Theo St. Francis overcoming odds to regain mobility
When Theo St. Francis is in a kayak or sitting at a table you would never know he’s endured a spinal cord injury accident – and that’s just how he likes it.
“I want people to see the regular person more than the injured and recovering side,” he said. His goal is to overcome his physical challenges and resume his studies at the Massachusetts Institute of Technology without being dependent on a wheelchair.
Just three years ago, St. Francis’s goals were entirely different.
It was in 2013, during a pre-orientation program in ocean engineering, just as he was about to begin his freshman year at MIT that St. Francis broke his C6 vertebra when he dove into the bay and hit something that will be forever unknown. He washed ashore “like a beached whale” and told the lifeguards who rushed to him to call 911.
He immediately underwent surgery at Massachusetts General to fuse his vertebrae and prevent further damage, followed by weeks of rehabilitation at Spaulding Rehab near Boston and another month and a half at the Shepard Center in Atlanta, where he relearned basic things, like how to brush his teeth. His parents, Ray and Susan, and brother Adrian were with him in Boston at the time of the accident. They had hoped to share the joy of Theo starting out at his dream school, where he qualified not only academically but as a nationally-recognized competitor in the 200-meter backstroke, and was recruited to the swim team.
When he returned home to Sonoma, his wheelchair was delivered on Dec. 23. It was not quite the present he was hoping for on his 19th birthday.
St. Francis focused on the fact that there was no brain injury – and set his brilliant mind toward devising a plan for his comeback.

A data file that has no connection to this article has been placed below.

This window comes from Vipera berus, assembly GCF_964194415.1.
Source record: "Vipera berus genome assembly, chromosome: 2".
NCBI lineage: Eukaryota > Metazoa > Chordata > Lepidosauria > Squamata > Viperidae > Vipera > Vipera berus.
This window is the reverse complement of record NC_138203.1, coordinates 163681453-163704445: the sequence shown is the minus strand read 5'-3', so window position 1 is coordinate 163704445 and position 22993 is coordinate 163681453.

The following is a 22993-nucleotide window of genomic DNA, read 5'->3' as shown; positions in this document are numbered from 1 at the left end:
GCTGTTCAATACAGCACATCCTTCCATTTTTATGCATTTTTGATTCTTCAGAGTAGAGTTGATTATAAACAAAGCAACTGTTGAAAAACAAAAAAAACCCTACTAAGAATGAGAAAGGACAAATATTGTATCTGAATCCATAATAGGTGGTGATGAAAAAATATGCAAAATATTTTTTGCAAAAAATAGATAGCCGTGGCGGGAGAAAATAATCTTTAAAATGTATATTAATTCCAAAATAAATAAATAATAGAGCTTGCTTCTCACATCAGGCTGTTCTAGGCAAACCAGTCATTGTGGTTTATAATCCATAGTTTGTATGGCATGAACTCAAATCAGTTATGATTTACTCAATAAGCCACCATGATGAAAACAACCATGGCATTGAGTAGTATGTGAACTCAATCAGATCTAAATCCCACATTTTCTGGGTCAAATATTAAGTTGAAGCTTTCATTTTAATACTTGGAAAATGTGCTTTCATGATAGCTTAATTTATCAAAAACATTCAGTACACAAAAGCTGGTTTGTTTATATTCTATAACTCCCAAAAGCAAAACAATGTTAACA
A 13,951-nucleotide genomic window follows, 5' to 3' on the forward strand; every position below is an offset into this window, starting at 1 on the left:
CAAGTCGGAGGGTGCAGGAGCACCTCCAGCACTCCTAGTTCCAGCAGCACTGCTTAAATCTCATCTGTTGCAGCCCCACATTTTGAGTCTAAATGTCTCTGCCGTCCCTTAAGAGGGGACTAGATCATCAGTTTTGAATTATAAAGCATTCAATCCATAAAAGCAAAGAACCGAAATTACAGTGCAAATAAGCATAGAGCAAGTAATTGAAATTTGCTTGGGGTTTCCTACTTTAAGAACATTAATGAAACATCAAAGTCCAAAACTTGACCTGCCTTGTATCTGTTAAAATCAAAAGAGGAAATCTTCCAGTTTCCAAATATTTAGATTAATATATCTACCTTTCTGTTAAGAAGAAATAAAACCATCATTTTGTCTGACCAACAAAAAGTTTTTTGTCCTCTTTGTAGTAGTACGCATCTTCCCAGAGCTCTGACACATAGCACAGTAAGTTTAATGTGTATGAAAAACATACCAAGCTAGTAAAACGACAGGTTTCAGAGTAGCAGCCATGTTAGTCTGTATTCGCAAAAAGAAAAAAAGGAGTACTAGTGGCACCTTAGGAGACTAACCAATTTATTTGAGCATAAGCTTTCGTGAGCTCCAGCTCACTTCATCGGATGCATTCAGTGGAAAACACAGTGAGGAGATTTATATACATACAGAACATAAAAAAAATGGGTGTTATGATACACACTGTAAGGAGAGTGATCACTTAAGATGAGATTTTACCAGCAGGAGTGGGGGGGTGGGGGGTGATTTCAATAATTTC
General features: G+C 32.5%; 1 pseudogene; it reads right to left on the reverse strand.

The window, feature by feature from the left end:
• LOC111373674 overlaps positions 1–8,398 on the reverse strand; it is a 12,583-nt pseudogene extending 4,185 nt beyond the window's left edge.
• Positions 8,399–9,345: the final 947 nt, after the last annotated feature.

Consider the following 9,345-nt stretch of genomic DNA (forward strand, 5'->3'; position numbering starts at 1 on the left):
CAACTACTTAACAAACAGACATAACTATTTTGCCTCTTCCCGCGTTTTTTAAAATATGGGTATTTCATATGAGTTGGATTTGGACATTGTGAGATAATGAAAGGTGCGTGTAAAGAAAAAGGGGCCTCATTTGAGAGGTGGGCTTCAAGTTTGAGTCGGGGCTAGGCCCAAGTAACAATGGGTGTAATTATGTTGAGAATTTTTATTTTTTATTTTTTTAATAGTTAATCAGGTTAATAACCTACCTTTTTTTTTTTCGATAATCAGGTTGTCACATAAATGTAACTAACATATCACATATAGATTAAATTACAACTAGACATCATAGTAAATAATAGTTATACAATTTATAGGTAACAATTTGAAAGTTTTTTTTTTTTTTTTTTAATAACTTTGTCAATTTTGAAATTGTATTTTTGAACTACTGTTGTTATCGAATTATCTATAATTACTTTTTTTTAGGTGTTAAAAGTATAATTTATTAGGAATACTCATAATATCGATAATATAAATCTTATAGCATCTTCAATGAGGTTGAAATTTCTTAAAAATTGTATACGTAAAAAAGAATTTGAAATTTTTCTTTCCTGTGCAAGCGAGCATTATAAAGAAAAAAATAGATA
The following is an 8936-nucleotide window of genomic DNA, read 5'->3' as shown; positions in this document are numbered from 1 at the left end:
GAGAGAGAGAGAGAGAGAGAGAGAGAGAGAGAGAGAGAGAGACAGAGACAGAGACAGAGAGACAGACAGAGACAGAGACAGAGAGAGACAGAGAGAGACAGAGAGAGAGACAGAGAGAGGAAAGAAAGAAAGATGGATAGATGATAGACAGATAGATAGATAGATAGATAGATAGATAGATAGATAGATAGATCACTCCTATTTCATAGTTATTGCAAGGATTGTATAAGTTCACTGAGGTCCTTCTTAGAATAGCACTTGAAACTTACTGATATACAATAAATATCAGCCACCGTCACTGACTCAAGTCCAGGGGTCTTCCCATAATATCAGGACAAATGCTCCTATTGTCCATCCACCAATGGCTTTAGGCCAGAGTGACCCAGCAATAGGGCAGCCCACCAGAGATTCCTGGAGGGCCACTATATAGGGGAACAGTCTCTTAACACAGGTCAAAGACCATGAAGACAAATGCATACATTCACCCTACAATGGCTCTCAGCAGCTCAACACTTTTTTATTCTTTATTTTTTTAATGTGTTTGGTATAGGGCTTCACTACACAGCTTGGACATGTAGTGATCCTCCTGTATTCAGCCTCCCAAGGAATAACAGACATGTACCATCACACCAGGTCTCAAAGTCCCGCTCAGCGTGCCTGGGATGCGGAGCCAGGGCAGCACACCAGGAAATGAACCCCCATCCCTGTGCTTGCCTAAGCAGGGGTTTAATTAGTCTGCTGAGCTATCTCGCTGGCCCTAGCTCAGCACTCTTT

Paralyzed from the chest down, with movement in his shoulders and arms but no fine motor ability in his fingers, St. Francis refused to accept what the doctors told him – that he would never walk again.
Last December he turned 21 and was able to sit up straight on a barstool when his buddies took him out to celebrate. Yes, he uses a manual wheelchair, but he is out of it much of the day, engaging in intense physical therapy.
“I prefer to spend as little time in the wheelchair as possible, because it is not the best for my posture and body mechanics and, as a mental aspect in particular, I want to be in an environment that aligns with what my goals are.”
St. Francis can now drive an adapted car, ride on a tandem bike with someone else peddling, surf prone on a surfboard and kayak.
And since “begging” his therapists only weeks after surgery to allow him back in the pool, he now swims once a week, preferring open water in the summer months. He uses floats on his hips and knees for stability and propels himself with his longtime favorite, the backstroke. In January, he spent several days skiing at Lake Tahoe with the help of Achieve Tahoe, sitting on a bi-ski and tethered to an expert to keep him out of the trees and help with deceleration. The rest of the ride was all his doing, and he was elated. “Tearing it up in the beautiful Sierra’s was a terrific way to ring in the New Year,” said St. Francis.